The Electronics Watch Annual Conference 2017: Ending Precarious Labour - Public Buyers' Role in Protecting the Rights of Electronics Workers, will be held at the Octagon at Queen Mary University of London, on December 7. It is organised in collaboration with Queen Mary University of London, the Business, Human Rights and the Environment Research Group at University of Greenwich and Good Electronics. The Conference boasts speakers who are leading practitioners in the field of socially responsible public procurement, experts in international labour rights, and grassroots workplace monitors from electronics production regions around the world. This is a sustainable event, with fair trade beverages and refreshments, recycled materials, a minimum of waste, and carbon offsets for those traveling from afar.
Electronics Watch is thrilled to announce the hiring of Peter Pawlicki, Director of Outreach and Education. Based in Germany, Peter will be working to support and recruit public sector buyers in Europe and elsewhere, and coordinate Electronics Watch's role in the Make ICT Fair project. This is a new 3-million euro EC funded project that will address both manufacturing and mining in the electronics industry though policy, finance, and public procurement strategies.
The European Commission has granted three million euros funding for the three year project Make ICT Fair - Reforming Manufacture & Minerals Supply Chains through Policy, Finance & Public Procurement. Electronics Watch is one of 10 co-applicants, which also include the University of Edinburgh, an affiliate and founding member of Electronics Watch, and former NGO EW founding partners, Sudwind (Austria), People and Planet (UK), and SETEM Catalunya. New coalition partners include ICLEI, which organises the triennial EcoProcura conferences.
Public service union UNISON has become the first trade union to affiliate to Electronics Watch, and the first trade union in the UK to ensure the electronics they purchase are independently monitored for workers' rights violations. UNISON is one of the UK's largest trade unions, serving more than 1.3 million members. As the first affiliate outside the public sector, UNISON is participating in a pilot scheme to evaluate what Electronics Watch can offer not-for-profit civil society organisations and trade unions that buy significant amounts of ICT hardware products.
DUO/SSO-Noord, part of Dutch Ministry of Education, is now an Electronics Watch affiliate. DUO/SSO-Noord is responsible for purchasing datacentres for over 56 organisations within the Dutch national government. The signing ceremony took place on Wednesday July 12, 2017.
Electronics Watch is delighted to release The Electronics Watch Contractor Guidance, a detailed and comprehensive due diligence guide for ICT hardware contractors that sell products to public sector buyers. The Guidance is designed to help these contractors comply with the Electronics Watch Contract Conditions and similar contract performance standards that aim to improve working conditions in factories that make the goods public sector organisations buy.
Electronics Watch is happy to release two regional risk assessments, previously confidential to affiliates. The Regional Risk Assessment of the Electronics Industry in China (October 2016, carried out by Economic Rights Institute, Globalization Monitor, and Labour Education Services Network) and the Regional Risk Assessment of the Semiconductor and Electronics Industry in the Philippines (December 2016, by the Center for Trade Union and Human Rights), are posted on the resources section of the Electronics Watch website. The former finds risks of forced labour, discrimination against women workers, underpayment of social security obligations, and abusive termination of employment. Both assessments point to health and safety hazards, violations of collective bargaining rights, and illegal working hours. A risk assessment tool reflecting the findings in the Risk Assessments is available to affiliates.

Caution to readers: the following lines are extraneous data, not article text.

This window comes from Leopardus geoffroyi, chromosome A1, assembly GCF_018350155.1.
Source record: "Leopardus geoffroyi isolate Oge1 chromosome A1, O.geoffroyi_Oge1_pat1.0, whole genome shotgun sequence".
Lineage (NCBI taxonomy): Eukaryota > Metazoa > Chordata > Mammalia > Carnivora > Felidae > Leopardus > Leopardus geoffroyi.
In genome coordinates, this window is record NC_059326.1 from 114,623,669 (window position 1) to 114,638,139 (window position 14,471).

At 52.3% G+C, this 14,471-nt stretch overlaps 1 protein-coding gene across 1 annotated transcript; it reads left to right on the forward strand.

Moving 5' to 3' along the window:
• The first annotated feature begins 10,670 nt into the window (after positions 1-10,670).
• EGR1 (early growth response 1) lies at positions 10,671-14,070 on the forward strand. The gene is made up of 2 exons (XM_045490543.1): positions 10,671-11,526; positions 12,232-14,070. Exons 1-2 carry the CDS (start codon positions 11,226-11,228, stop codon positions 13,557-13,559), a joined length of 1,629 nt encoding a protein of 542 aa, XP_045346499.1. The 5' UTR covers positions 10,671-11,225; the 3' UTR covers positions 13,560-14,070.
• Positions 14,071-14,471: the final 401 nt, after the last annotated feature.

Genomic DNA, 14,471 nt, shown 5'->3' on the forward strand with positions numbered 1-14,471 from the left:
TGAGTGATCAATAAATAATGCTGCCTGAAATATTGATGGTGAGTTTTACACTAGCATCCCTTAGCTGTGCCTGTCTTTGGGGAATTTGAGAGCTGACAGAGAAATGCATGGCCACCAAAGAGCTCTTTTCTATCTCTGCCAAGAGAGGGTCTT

The Electronics Watch monitoring methodology is worker-driven monitoring. Workers' needs and priorities guide our monitoring. Our goal is that workers should be able to bring a complaint and initiate an investigation, be informed of the investigatory findings, and involved in developing solutions. How can this methodology be implemented in the electronics industry in China? In late April, 2017, representatives of more than a dozen organisations in mainland China and Hong Kong gathered to explore this question and to do monitoring skill building.
Combating Precarious Work in the Electronics Industry: Monitoring, Webinars, and the 2017 Electronics Watch Conference
Because precarious work so profoundly impacts workers' day-to-day work experience, restricts their possibility for a voice in the workplace, and undermines their economic security, Electronics Watch seeks to identify, mitigate and prevent harm to workers associated with precarious work arrangements, whether legal or illegal. Following are some of the activities that are being conducted specifically around this theme.
The University of Groningen in the North of the Netherlands, has become the third Dutch university to affiliate to Electronics Watch. The University includes integrated sustainable development in its teaching and research, as well as in its business operations, and hopes to set an inspiring example promoting sustainability and actively involving and facilitating students in sustainable activities. The University also collaborates closely with public institutions and the government.